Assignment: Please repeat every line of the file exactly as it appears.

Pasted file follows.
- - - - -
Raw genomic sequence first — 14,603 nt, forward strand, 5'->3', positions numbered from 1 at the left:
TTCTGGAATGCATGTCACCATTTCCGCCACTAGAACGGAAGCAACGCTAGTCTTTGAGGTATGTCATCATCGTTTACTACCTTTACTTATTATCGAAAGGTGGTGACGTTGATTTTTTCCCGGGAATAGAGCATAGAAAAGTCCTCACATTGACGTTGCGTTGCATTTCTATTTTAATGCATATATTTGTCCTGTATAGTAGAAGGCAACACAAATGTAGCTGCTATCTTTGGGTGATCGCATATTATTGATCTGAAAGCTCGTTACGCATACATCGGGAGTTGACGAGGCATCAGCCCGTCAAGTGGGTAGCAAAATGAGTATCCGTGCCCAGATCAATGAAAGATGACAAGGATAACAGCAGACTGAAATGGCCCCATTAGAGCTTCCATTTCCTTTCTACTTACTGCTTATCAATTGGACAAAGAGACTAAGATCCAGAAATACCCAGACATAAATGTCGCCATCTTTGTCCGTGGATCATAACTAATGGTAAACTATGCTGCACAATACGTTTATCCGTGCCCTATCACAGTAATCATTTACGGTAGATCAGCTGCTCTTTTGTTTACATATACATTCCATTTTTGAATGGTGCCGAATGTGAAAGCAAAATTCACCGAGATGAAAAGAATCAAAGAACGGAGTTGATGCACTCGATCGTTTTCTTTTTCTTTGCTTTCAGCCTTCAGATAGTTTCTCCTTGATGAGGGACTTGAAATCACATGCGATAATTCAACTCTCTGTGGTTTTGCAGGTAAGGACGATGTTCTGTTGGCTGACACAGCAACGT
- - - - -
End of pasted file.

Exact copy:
Raw genomic sequence first — 14,603 nt, forward strand, 5'->3', positions numbered from 1 at the left:
TTCTGGAATGCATGTCACCATTTCCGCCACTAGAACGGAAGCAACGCTAGTCTTTGAGGTATGTCATCATCGTTTACTACCTTTACTTATTATCGAAAGGTGGTGACGTTGATTTTTTCCCGGGAATAGAGCATAGAAAAGTCCTCACATTGACGTTGCGTTGCATTTCTATTTTAATGCATATATTTGTCCTGTATAGTAGAAGGCAACACAAATGTAGCTGCTATCTTTGGGTGATCGCATATTATTGATCTGAAAGCTCGTTACGCATACATCGGGAGTTGACGAGGCATCAGCCCGTCAAGTGGGTAGCAAAATGAGTATCCGTGCCCAGATCAATGAAAGATGACAAGGATAACAGCAGACTGAAATGGCCCCATTAGAGCTTCCATTTCCTTTCTACTTACTGCTTATCAATTGGACAAAGAGACTAAGATCCAGAAATACCCAGACATAAATGTCGCCATCTTTGTCCGTGGATCATAACTAATGGTAAACTATGCTGCACAATACGTTTATCCGTGCCCTATCACAGTAATCATTTACGGTAGATCAGCTGCTCTTTTGTTTACATATACATTCCATTTTTGAATGGTGCCGAATGTGAAAGCAAAATTCACCGAGATGAAAAGAATCAAAGAACGGAGTTGATGCACTCGATCGTTTTCTTTTTCTTTGCTTTCAGCCTTCAGATAGTTTCTCCTTGATGAGGGACTTGAAATCACATGCGATAATTCAACTCTCTGTGGTTTTGCAGGTAAGGACGATGTTCTGTTGGCTGACACAGCAACGT